Eurasia Group's weekly selection of essential reading for the political-risk junkie -- presented in no particular order. As always, feel free to give us your feedback or selections by tweeting at us via @EurasiaGroup or @ianbremmer.
"China Court Ruling Could
Threaten Foreign Investments in Country"
Sue-Lin Wong, International Herald Tribune
Many Chinese sectors such as media, finance, and technology are off-limits to foreign direct investment. Variable interest entities have allowed Chinese companies such as Baidu, Sina, and Alibaba to raise billions in foreign capital while avoiding the regulatory hurdles. A new court ruling may make these entities illegal -- with severe implications.
"Dividing the Nile -
Ethiopia and Egypt Spar Over River Dam Project"
Vincent Defait, Le Temps/ Worldcrunch
Can 10 countries really share one river? An Ethiopian plan to create 6,000 megawatts of hydroelectric power -- enough electricity for 85 million Ethiopians -- through damming the Nile has neighbors feeling like they've been sold down the river.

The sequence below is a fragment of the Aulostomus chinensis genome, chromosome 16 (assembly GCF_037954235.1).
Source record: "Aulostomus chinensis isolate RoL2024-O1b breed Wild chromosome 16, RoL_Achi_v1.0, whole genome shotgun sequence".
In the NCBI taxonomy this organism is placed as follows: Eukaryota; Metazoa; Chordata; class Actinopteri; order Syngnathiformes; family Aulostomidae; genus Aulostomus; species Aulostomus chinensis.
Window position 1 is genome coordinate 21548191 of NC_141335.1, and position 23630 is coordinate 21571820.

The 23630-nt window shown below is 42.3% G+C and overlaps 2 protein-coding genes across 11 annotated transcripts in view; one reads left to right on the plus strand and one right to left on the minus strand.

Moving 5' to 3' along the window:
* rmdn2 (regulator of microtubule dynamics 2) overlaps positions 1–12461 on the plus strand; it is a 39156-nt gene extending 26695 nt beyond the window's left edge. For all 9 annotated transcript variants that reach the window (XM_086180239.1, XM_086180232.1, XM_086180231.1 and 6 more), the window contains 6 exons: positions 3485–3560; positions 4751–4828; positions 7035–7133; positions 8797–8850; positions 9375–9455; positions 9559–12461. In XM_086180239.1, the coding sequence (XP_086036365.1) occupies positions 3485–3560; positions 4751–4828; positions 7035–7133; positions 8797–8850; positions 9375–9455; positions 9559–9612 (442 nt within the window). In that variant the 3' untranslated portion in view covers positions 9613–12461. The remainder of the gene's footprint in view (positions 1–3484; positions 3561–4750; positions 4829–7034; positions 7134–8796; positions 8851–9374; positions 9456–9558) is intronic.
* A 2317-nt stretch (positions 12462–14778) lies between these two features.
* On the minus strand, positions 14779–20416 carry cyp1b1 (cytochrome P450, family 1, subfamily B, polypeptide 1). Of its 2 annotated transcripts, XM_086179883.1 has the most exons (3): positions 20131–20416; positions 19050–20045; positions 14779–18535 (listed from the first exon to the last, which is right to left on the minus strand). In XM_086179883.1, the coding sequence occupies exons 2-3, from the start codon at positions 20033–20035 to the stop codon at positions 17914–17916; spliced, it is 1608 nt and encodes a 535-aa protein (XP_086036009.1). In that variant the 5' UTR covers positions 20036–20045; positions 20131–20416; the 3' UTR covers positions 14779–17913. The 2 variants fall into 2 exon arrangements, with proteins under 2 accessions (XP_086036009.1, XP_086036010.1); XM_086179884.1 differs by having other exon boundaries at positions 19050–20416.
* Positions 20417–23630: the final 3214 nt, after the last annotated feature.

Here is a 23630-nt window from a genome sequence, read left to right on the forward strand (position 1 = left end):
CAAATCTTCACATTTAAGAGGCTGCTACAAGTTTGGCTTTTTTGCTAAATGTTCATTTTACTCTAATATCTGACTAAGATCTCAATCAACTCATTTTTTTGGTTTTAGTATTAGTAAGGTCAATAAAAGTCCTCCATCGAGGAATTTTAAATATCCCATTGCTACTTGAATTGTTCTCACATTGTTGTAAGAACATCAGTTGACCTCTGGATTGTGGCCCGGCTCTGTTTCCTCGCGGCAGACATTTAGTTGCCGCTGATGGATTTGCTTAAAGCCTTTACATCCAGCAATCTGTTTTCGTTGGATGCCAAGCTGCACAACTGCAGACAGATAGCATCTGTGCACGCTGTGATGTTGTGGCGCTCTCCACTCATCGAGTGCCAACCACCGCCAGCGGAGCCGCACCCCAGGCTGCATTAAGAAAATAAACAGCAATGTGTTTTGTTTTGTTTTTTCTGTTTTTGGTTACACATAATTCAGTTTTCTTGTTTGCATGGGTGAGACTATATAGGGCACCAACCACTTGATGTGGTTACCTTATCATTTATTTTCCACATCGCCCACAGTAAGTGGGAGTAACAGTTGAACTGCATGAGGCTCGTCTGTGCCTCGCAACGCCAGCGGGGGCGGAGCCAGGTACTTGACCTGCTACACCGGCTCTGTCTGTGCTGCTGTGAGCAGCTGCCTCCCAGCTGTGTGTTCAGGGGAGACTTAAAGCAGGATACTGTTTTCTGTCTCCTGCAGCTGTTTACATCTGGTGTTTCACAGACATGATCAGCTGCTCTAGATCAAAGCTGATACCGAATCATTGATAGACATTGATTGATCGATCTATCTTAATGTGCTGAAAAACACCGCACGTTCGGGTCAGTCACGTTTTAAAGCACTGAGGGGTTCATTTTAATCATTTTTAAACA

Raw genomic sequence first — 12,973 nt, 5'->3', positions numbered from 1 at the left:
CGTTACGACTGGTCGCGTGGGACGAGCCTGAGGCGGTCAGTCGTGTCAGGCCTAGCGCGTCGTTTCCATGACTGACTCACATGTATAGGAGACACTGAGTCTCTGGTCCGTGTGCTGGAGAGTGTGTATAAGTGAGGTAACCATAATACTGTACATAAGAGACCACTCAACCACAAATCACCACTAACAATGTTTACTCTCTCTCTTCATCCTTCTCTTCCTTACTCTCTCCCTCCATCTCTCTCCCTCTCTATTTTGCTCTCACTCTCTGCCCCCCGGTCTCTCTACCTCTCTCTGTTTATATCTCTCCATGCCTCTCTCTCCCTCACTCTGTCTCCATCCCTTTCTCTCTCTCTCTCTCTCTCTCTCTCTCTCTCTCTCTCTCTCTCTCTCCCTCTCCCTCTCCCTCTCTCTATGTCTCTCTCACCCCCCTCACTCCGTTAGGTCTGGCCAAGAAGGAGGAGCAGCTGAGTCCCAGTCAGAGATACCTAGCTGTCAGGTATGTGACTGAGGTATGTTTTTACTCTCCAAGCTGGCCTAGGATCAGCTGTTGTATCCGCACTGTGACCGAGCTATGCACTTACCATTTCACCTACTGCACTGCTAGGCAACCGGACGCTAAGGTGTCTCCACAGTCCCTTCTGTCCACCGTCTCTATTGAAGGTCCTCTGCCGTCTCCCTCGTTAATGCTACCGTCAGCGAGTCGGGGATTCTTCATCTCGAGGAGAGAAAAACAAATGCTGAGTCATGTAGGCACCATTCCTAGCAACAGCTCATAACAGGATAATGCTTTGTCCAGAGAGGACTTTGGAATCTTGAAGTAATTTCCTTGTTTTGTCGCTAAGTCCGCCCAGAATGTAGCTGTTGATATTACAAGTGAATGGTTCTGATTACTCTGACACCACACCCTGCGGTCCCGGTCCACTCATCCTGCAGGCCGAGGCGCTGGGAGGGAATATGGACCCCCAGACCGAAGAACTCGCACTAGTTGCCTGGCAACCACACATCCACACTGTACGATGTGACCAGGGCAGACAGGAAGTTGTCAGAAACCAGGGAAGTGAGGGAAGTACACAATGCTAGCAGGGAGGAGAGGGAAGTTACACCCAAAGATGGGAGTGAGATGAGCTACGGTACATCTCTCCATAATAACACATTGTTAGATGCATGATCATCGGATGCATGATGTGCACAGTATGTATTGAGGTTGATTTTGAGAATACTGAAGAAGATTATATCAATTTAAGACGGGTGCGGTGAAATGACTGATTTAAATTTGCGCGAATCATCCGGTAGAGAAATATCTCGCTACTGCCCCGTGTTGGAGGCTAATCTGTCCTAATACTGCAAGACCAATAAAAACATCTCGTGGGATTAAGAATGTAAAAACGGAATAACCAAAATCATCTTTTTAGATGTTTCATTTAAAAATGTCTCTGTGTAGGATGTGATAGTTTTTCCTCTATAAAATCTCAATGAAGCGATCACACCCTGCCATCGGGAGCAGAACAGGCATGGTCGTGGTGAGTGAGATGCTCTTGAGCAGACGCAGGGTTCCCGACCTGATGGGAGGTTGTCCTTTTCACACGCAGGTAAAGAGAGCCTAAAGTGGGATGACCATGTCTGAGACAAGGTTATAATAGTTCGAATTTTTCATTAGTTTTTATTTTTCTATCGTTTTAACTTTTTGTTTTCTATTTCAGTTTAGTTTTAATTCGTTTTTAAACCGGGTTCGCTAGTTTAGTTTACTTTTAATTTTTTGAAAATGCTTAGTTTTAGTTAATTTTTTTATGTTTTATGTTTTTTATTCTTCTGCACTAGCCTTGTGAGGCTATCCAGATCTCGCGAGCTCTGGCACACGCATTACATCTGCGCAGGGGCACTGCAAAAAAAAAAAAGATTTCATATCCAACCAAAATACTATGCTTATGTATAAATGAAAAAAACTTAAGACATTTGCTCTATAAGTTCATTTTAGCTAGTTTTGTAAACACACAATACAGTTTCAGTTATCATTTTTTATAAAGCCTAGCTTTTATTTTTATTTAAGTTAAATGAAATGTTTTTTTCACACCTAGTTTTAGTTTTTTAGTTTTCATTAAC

"6 Reasons Why Kim Jong
Un Is Screwed"
Sokeel Park, the Atlantic
The difference between the economies of North Korea and South Korea is the biggest of any two neighboring countries on Earth. Is North Korea's system sustainable in the long run? Here are six reasons to think not.
"For Many Filipinos, Jobs
and the Good Life Are Still Scarce"
Floyd Whaley, New York Times
The Filipino economy outpaced that of any other East Asian country with 7.8 percent GDP growth in the first quarter. But is this growth trickling down to ordinary citizens? The country ranks 114th out of 187 countries in the U.N. Human Development Index. Unemployment rose since last year; many are looking overseas for work or enough food to eat.
"Costa Rican Drug Addicts
Are Killing Turtles and Conservationists"
Jack Barry, Vice
What can sea turtles tell us about the efficacy of the police force in Costa Rica?
"The Terrifying Math
Behind Climate Change, Visualized"
Fast Company, www.fastcoexist.com
This ominous chart shows the impact of varying levels of carbon emissions.
"My Kind of Town, Stink
Chris Kirk, Slate
Here's a map of the United States … that uses the original literal meaning of places. Spoiler: "Stink Onions" is Chicago. "New Navel of the Moon" is New Mexico.